The rough granite drystone walls alongside the track are topped in places by Polypody Fern, which has rusty ochre oval sporangia along the back of some of its fronds. A Spleenwort Fern (Maidenhair Spleenwort?) grows in crevices on the wall along with Ivy-leaved Toadflax. Some parts of the wall are completely covered in bright green moss.
Plantation conifers are underplanted with Rhododendrons which are a speciality of the Sino-Japanese gardens in a sheltered dell at Muncaster Castle below.
RavenglassThere's speculation in a local guidebook about how Ravenglass got its name but it occurs to me that it might have similar origins to that of Spurn Point, at the mouth of the Humber in Yorkshire which in medieval times was known as Ravenser. The name applied to an island and a village. I seem to remember reading that this came from a Viking term Raven's spur which described a sandy spit of land, similar to the present-day Spurn Point. Perhaps a similar spur of sand dunes marked the entrance to the harbour at Ravensglass in Viking times?
BedrockA three-feet deep trench reveals that the subsoil on the hillside is red. The bedrock, where it shows through, appears to be granite. It has pseudo-joints that, here on the fell, are vertical and have a north/south trend.
Volcanoes and GraniteChecking on the geological map, I find that the fell is part of a mass granite which was intruded in Devonian times into layers of volcanic ash from the earlier Ordovician period. These volcanic ashes are described as Andesitic, which, as you might guess, means they are typical of continental collision zones like the present-day Andes, where the ocean floor is plunging deep beneath continental crust, producing volcanic larvas which are ashy and explosive, rather than molten and runny, as they would be where the ocean floor is splitting and spreading (as in present-day Iceland).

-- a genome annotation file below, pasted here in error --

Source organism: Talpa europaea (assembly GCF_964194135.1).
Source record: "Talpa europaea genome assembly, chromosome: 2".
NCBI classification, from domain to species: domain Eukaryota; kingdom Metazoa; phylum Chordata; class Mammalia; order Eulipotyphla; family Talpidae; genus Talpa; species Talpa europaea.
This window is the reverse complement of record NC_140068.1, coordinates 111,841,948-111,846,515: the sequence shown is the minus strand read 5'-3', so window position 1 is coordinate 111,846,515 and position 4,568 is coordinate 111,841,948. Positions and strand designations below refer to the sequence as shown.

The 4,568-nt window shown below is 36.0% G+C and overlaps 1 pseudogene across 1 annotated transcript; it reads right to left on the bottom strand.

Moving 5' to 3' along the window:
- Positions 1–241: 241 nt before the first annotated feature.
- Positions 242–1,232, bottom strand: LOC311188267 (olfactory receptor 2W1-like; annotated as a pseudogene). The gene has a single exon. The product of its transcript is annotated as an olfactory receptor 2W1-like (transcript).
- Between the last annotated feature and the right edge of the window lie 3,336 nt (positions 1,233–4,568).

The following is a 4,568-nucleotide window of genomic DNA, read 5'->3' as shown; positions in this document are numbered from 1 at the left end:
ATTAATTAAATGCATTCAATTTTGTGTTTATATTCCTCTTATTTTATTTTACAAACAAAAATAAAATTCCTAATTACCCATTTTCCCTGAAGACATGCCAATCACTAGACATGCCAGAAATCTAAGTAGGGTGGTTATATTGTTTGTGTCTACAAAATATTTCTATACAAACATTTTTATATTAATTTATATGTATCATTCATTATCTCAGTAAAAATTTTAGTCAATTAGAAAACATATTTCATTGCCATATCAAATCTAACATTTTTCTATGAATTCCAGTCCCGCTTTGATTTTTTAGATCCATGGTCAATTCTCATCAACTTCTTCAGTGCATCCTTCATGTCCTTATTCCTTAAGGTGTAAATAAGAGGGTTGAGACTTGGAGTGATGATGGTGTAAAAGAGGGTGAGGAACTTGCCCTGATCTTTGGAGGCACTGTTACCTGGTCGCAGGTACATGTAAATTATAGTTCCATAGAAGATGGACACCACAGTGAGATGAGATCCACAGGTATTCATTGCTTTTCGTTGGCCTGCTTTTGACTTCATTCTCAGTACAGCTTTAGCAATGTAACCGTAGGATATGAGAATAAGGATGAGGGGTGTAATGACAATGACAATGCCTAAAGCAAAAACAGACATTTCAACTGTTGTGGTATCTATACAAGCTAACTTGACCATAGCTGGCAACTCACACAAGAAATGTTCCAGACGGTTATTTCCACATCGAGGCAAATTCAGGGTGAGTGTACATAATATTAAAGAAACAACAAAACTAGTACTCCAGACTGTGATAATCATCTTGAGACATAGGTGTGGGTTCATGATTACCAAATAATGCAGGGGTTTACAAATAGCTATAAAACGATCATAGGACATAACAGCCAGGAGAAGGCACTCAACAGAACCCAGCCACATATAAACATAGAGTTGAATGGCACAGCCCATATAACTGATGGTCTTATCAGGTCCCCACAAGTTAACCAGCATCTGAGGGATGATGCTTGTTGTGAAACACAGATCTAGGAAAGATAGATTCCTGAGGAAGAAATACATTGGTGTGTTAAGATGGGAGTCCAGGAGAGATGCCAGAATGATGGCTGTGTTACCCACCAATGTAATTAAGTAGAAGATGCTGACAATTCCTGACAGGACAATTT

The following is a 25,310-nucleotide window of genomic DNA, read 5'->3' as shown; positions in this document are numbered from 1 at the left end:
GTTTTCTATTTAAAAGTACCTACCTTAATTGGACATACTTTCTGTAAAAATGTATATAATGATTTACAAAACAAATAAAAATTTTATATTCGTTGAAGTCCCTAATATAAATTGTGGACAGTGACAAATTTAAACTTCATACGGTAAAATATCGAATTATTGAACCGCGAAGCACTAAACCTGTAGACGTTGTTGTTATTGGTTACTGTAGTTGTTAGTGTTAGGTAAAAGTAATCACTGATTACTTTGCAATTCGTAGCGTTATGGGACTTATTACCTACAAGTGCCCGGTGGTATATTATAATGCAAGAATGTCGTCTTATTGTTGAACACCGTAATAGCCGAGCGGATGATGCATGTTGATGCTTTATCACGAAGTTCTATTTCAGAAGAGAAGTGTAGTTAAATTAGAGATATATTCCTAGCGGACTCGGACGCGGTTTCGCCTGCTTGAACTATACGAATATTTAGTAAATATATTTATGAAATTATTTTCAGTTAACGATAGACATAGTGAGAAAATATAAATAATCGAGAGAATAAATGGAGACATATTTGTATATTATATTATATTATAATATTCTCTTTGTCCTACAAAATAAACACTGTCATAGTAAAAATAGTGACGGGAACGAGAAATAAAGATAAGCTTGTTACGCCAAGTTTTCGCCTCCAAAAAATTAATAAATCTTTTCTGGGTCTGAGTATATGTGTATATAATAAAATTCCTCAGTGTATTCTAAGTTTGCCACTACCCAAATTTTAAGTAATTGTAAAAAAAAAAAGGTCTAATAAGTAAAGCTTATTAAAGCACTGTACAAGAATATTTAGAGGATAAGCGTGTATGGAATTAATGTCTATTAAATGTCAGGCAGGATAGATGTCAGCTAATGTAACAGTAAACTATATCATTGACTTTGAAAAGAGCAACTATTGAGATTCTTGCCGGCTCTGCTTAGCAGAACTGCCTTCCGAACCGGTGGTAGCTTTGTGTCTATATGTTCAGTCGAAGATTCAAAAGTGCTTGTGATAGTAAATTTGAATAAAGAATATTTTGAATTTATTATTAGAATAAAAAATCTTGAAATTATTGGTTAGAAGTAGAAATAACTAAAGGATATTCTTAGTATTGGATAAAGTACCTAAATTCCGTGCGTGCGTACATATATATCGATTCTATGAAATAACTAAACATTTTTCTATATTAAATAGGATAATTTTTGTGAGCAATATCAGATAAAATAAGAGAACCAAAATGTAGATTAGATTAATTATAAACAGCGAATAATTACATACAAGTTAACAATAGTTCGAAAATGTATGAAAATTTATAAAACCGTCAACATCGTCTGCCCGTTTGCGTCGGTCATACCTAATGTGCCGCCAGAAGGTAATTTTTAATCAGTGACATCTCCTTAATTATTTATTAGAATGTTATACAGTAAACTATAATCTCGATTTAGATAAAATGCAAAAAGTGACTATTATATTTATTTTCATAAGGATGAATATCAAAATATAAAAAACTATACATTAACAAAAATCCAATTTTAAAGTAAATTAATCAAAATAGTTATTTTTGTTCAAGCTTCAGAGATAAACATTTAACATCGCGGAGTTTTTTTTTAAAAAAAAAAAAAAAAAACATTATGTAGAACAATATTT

Triassic SandstonesA hundred million years after the granite formed it is thought that the whole of what would be the Lake District was subjected to desert conditions during the Triassic period. The ancestral dinosaurs may have left their footprints in the sands that covered the old continental collision zone. But if there were such rocks they have gone today because, about 20 million years ago another continental collision, the one which formed the Alps, pushed the rocks of the Lake District up into a dome. The soft covering of desert sandstones was eroded away from the centre of the dome and these Triassic rocks now form the gentler landscapes of the coast along the western rim Lake District, from St Bees Head to Barrow in Furness.
I walk past what the map marks as a 'Mountain Tarn' (to which there is no public access, by the way), but as it is hidden amongst rhododendrons I feel that I could just as well be in the heart of an English country park, in the Dukeries for example.
Mist on the MoorIt takes me half an hour to climb from the castle to the end of the forestry plantation and out onto the open fell. Now the crags loom ahead out of the low misty cloud and I climb over the pinkish granite.